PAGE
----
“I cannot imagine that such a statement could be made at a time when Polish pilots are guarding the skies over the Baltic states,” was the reply of Poland’s Foreign Minister Radoslaw Sikorski, while attending a NATO summit in Chicago. “It seems to me that it would be easier to establish rights under the European Charter on Minority Languages, than to build exotic theories,” he added, referring to ongoing efforts by Lithuania’s Polish minority to use Polish versions of their names in official documents.
Relations between Warsaw and Vilnius have been strained in recent times, largely due to Polish accusations that the Lithuanian government has been discriminating against Polish minorities who live in Lithuania, once united with Poland under one king. Vilnius introduced laws in September 2011 ensuring that a larger number of subjects must be taught in Lithuanian, regardless of whether schools are for ethnic minorities, while Foreign Minister Audronius Azulis commented that Lithuanians “do not need a big brother,” stating that Poland should not try and influence the country’s internal policies. The protection of linguistic minorities in the Baltic republics is an issue shared by both Poland and Russia, with whom Warsaw is trying to establish more cooperative relations.
In his annual foreign policy statement this March, Sikorski pledged that Poland “will continue to work towards Polish-Russian reconciliation,” adding to “hope that the new president of Russia will lead his country on a path of modernization, in line with the expectations of Russian society.” The Polish-Russian rapprochement is raising apprehension within NATO, accustomed to see Warsaw as the rampart of the Alliance against Russia and Belarus. Traditionally driven by Russophobic feelings firmly anchored in the history of the country, Poland is now seeking to turn itself into a more independent actor able to mediate between the US and Russia.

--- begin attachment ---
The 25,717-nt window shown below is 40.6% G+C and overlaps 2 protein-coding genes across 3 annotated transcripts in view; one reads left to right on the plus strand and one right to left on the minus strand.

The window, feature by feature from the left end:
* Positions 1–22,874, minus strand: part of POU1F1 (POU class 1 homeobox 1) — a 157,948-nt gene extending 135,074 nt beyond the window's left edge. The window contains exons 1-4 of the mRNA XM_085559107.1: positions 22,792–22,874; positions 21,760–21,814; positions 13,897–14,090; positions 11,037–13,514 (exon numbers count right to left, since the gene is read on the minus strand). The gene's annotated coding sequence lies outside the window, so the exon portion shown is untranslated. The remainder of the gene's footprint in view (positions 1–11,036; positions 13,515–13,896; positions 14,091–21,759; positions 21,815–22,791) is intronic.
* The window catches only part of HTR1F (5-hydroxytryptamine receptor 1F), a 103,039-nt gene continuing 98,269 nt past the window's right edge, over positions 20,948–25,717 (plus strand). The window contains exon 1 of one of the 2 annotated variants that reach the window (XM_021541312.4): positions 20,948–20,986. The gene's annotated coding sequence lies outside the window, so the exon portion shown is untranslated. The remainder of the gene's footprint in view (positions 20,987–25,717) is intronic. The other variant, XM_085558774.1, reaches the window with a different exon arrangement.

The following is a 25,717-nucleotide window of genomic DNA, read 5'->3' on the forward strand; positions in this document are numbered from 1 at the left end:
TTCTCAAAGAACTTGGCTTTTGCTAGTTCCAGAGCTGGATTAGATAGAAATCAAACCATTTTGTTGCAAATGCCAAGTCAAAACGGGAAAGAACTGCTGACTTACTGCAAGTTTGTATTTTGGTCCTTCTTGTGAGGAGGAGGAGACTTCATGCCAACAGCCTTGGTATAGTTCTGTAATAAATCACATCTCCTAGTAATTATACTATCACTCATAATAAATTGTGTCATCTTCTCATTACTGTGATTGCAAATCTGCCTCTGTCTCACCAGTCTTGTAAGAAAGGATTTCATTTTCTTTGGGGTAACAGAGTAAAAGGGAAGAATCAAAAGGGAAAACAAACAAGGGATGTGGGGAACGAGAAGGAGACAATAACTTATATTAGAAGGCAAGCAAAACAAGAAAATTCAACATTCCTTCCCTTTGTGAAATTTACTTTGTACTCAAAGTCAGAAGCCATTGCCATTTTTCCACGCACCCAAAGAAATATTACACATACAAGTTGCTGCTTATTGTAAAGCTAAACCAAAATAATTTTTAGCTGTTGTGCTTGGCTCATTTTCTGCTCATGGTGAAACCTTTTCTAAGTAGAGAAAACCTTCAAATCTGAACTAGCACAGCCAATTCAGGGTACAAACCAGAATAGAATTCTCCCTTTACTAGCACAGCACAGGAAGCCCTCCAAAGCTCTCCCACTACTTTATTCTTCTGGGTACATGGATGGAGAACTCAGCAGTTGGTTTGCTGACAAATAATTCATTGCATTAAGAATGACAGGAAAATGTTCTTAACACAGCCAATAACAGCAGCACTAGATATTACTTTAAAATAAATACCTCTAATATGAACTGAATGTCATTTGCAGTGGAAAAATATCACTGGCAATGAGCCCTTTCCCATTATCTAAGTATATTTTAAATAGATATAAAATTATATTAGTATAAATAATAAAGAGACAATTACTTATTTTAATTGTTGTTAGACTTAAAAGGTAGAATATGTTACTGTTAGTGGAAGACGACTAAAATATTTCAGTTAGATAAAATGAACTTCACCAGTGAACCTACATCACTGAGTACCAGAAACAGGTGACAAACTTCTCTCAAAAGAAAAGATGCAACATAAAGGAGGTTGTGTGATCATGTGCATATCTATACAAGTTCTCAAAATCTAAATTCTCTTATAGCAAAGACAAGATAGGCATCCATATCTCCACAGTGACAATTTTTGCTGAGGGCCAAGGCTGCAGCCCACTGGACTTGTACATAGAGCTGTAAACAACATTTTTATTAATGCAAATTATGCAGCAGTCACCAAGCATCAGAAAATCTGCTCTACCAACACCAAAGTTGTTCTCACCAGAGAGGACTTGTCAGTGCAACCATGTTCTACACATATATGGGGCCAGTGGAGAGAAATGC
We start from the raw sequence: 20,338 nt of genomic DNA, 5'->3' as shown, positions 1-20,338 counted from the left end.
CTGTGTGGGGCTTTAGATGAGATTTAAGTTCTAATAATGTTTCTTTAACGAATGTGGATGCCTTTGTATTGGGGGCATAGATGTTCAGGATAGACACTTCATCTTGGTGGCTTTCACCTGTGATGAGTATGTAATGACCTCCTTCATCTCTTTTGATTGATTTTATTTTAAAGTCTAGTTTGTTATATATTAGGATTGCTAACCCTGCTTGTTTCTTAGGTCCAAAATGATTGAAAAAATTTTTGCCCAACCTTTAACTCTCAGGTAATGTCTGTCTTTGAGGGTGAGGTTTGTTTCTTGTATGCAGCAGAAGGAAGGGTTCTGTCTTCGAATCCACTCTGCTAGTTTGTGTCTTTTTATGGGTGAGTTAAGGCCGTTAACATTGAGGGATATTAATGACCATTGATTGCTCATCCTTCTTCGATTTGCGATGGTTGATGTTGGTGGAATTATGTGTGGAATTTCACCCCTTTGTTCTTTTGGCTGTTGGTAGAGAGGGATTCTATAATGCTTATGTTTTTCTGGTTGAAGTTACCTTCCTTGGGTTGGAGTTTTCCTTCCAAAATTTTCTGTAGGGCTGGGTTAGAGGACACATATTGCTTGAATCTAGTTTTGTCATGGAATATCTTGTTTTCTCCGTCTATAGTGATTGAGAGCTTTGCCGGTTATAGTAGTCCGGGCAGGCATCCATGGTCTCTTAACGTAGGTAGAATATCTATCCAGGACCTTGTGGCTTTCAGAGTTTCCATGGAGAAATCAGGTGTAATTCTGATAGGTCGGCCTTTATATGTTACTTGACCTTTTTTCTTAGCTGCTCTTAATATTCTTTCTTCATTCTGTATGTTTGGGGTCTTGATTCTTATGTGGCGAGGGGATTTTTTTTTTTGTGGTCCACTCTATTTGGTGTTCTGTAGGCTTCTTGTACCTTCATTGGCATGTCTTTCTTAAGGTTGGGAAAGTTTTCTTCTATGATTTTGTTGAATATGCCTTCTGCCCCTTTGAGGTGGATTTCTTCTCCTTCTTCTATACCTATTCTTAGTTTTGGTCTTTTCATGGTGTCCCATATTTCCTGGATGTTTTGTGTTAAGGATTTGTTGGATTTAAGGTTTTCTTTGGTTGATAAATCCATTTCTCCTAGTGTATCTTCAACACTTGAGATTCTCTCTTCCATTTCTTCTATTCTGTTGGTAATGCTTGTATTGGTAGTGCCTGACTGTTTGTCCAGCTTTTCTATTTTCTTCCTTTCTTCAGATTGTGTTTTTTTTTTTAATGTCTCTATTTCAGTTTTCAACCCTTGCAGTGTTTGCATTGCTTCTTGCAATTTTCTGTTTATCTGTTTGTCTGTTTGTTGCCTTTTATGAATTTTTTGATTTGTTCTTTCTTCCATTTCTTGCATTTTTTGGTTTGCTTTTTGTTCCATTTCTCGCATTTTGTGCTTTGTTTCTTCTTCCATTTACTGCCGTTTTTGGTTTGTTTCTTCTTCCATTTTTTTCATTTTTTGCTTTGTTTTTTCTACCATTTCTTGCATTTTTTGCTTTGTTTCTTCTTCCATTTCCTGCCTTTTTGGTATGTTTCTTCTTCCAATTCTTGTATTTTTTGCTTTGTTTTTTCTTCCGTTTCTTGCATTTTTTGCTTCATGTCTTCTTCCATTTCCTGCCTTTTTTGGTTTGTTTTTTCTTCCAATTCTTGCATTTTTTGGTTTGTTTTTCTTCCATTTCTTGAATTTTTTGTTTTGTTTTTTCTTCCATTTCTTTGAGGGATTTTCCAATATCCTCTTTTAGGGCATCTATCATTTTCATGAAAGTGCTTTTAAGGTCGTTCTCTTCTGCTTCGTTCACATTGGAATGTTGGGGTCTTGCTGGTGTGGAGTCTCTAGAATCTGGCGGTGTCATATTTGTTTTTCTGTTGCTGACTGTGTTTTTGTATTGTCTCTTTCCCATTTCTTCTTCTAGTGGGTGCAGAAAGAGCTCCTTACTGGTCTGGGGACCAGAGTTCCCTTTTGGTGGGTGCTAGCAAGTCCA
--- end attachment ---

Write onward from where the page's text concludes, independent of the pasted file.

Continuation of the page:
Back from two decades of steady economic growth, and influential member of both NATO and the EU, Poland has indeed all the credentials to become a regional power, but on the condition to achieve greater autonomy from the US and closer relations with Russia, a reality of which the post-Kaczyński leadership has become aware. Are we therefore witnessing the birth of a formidable Warsaw-Moscow axis? Not necessarily.
THE RUSSIAN EXCLAVE OF KALININGRAD BETWEEN POLAND AND LITHUANIA To the extent that the Polish-Lithuanian diplomatic war should jeopardize the realization of NATO missile shield in Europe, the US would be forced to intervene in the dispute, with the risk of creating a split within the Alliance. In such a scenario, given the greater importance of Poland for the US and the greater energy dependence of Lithuania on Russia, a Lithuanian rapprochement to Moscow would be the only way to counterbalance Vilnius’ weakened position. However, although it is too early to assess the consequences of the Polish-Lithuanian diplomatic war, Washington should give the issue highest priority, being the Baltic region the Schwerpunkt of NATO in Europe. Sandwiched between Poland and Lithuania, the hyper-militarized Russian exclave of Kaliningrad seems to remind the Alliance that Moscow is always ready to exploit any Western weakness to strengthen its geostrategic positions in what the Russians call their “Near Abroad.”